Pics of the Week: Step Right Up, Folks!

Today we bring you a trio of images from this week’s display of items found in the Library’s collections by our Library of Congress Junior Fellows–36 interns from around the nation who dig through our collections during their 10-week stays and showcase their findings at summer’s end. Chosen each year through a competitive program, the fellows fan out across the Library, assisting with archiving, analytical tasks and other work that is valuable to us and fascinating for them.

To the right, Junior Fellow Gina Apone of Washington, Michigan, who attends Michigan State

Gina Apone and George Thuronyi

Gina Apone and George Thuronyi

University, joins Copyright Office staffer George Thuronyi in displaying items found in Copyright’s files pertaining to a famous American circus of the 1890s, “The Great Wallace Shows.” Step right up, folks!

Below, you’ll see  Junior Fellow Joseph Patton of LeRoy, New York, who attends SUNY at Buffalo and worked this summer with the Library’s Veterans History Project, overseeing a display about the VHP histories of two Navy veterans. Norman Duberstein, a WWII Navy fighter pilot, put in a collection rich with materials concerning the Pacific war, including photos of Duberstein and others in his squadron, creative works by members of that group and two of Duberstein’s own combat diaries. The late James Davis Mayhew, who served as a radioman aboard the battleship U.S.S. New Mexico, provided photos, letters including his own cartoons, and documents pertaining to the battles his ship engaged in. The 15-year-old VHP, which specializes in oral histories in which veterans of U.S. wars are interviewed about their service, expects to collect its 100,000th oral history this year.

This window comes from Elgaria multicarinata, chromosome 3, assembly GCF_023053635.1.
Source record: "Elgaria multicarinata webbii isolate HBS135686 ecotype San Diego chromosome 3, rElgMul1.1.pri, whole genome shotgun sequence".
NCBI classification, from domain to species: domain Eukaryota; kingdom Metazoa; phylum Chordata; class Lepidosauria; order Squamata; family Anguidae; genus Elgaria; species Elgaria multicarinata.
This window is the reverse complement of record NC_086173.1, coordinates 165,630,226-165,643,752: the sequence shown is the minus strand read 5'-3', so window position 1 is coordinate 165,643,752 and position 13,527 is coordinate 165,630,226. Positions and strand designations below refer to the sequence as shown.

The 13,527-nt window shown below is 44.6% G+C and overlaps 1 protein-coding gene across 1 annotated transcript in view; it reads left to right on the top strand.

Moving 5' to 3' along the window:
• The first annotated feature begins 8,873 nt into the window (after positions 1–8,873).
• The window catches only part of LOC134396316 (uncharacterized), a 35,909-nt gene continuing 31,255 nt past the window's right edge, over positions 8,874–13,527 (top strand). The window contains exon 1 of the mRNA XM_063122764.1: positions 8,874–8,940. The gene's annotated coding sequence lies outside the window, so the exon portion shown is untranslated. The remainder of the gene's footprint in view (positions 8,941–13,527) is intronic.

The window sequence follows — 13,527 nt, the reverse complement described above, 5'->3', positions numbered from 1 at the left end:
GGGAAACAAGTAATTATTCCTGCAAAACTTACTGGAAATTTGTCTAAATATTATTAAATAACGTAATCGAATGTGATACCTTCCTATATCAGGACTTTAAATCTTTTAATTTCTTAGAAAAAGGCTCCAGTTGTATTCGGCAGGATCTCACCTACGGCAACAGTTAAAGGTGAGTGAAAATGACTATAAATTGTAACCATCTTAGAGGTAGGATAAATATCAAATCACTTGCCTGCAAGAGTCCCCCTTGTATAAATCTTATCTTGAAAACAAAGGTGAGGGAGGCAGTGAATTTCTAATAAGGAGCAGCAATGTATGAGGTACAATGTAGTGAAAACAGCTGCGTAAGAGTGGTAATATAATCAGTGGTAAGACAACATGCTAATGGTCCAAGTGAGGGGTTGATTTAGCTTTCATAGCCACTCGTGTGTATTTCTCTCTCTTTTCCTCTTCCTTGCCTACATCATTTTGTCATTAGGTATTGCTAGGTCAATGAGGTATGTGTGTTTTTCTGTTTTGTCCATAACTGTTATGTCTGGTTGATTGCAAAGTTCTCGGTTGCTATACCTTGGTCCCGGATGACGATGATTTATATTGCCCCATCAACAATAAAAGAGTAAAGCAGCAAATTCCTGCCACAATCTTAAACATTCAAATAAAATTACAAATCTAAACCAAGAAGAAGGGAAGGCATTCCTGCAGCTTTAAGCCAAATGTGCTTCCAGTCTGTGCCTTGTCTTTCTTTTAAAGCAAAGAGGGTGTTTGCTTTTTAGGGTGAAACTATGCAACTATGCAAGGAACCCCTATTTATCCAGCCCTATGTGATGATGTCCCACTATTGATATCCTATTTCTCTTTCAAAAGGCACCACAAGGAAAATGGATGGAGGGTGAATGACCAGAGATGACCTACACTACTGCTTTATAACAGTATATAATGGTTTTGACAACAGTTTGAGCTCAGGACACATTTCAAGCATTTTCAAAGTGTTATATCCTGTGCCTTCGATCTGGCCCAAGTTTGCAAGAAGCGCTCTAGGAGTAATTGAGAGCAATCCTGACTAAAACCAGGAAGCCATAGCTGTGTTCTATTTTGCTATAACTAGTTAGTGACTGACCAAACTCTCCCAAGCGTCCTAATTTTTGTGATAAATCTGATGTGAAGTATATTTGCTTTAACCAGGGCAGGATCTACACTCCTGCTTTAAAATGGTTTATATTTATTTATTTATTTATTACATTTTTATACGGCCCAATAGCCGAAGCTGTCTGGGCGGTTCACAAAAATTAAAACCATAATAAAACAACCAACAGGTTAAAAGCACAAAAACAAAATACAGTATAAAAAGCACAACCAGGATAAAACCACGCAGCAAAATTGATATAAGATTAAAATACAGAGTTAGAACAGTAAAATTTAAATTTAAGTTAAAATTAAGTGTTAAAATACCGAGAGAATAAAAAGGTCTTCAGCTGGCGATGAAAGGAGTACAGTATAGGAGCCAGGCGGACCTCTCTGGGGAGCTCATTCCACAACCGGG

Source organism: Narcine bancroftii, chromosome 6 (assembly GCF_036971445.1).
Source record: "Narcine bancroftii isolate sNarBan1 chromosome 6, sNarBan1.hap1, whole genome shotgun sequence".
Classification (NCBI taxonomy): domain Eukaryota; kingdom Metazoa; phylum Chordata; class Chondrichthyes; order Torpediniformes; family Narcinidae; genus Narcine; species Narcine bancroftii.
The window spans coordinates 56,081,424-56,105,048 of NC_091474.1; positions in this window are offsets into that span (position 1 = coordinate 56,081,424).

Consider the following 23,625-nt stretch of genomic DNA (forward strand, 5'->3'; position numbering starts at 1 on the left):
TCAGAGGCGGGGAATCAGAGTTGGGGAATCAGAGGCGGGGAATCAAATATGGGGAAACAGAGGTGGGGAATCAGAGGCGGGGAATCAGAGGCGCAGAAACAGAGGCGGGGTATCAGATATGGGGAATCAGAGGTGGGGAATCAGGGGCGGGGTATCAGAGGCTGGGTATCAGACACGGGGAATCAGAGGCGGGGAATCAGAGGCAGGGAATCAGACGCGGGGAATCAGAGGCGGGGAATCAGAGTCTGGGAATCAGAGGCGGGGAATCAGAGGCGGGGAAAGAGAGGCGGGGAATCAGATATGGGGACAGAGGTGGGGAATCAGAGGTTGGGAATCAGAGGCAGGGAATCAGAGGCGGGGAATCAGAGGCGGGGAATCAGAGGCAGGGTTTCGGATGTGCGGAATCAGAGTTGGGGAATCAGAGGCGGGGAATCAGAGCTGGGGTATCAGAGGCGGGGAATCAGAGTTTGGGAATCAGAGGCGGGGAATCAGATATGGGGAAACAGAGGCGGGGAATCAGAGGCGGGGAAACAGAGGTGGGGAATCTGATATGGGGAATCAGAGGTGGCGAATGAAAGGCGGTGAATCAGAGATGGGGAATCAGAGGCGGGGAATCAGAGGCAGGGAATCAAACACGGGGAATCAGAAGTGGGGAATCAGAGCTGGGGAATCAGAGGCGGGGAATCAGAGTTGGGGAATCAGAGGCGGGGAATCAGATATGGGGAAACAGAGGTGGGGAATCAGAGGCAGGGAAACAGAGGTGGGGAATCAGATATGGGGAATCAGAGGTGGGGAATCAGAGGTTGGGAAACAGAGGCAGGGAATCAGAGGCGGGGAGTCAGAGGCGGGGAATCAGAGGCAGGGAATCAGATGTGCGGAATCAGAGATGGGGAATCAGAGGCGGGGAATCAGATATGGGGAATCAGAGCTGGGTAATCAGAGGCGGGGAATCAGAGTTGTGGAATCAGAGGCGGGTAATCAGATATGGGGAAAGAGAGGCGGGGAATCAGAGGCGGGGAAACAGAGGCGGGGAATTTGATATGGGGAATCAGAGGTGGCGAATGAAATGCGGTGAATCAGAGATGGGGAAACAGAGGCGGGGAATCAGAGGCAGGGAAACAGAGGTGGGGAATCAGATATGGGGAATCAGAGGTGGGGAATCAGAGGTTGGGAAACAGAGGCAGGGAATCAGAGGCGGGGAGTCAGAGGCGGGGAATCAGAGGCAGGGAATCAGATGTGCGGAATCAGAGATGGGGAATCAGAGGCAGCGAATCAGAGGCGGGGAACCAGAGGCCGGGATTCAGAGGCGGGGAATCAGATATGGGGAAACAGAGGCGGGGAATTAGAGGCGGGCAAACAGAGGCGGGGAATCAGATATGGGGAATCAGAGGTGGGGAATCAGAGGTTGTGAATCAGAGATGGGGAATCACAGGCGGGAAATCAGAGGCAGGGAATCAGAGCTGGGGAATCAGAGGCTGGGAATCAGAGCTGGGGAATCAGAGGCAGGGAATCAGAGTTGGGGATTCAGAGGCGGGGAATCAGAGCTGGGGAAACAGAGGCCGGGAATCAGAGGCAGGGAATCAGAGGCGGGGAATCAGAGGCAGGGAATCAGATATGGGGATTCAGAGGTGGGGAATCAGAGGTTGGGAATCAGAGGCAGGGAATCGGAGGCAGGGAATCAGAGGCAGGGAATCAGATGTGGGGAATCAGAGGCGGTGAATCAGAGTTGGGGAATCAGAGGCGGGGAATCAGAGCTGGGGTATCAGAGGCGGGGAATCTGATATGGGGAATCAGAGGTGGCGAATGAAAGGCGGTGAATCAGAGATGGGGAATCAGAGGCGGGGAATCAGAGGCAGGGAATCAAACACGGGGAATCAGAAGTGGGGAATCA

Joseph Patton at the Junior Fellows VHP table

Joseph Patton at the Junior Fellows VHP table

And this photo shows Junior Fellows Olivia Brum of Pottstown, Pennsylvania, who attends Alfred University, and Nicolas Kivi of Midland, Michigan, a student at the University of Tennessee, speaking with Associate Librarian for Library Services Mark Sweeney about a glass flute from the Library’s Dayton C. Miller Flute Collection, which they analyzed for preservation purposes. The Miller collection, which holds nearly 1,700 flutes from around the world, is housed in the Library’s Music Division.

Junior Fellows describing their preservation analysis of a glass flute

Junior Fellows Olivia Brum and Nicolas Kivi describing their preservation analysis of a glass flute

Hypothesis of a Culture

April Rodriguez, one of 36 Library of Congress Junior Fellow Summer Interns, wrote the following post while working in the Library’s American Folklife Center. Rodriguez recently received a master’s degree in library information studies from the University of Wisconsin in Madison. She also has a background in sound engineering and film archiving, and she was […]

The Art of Acquisition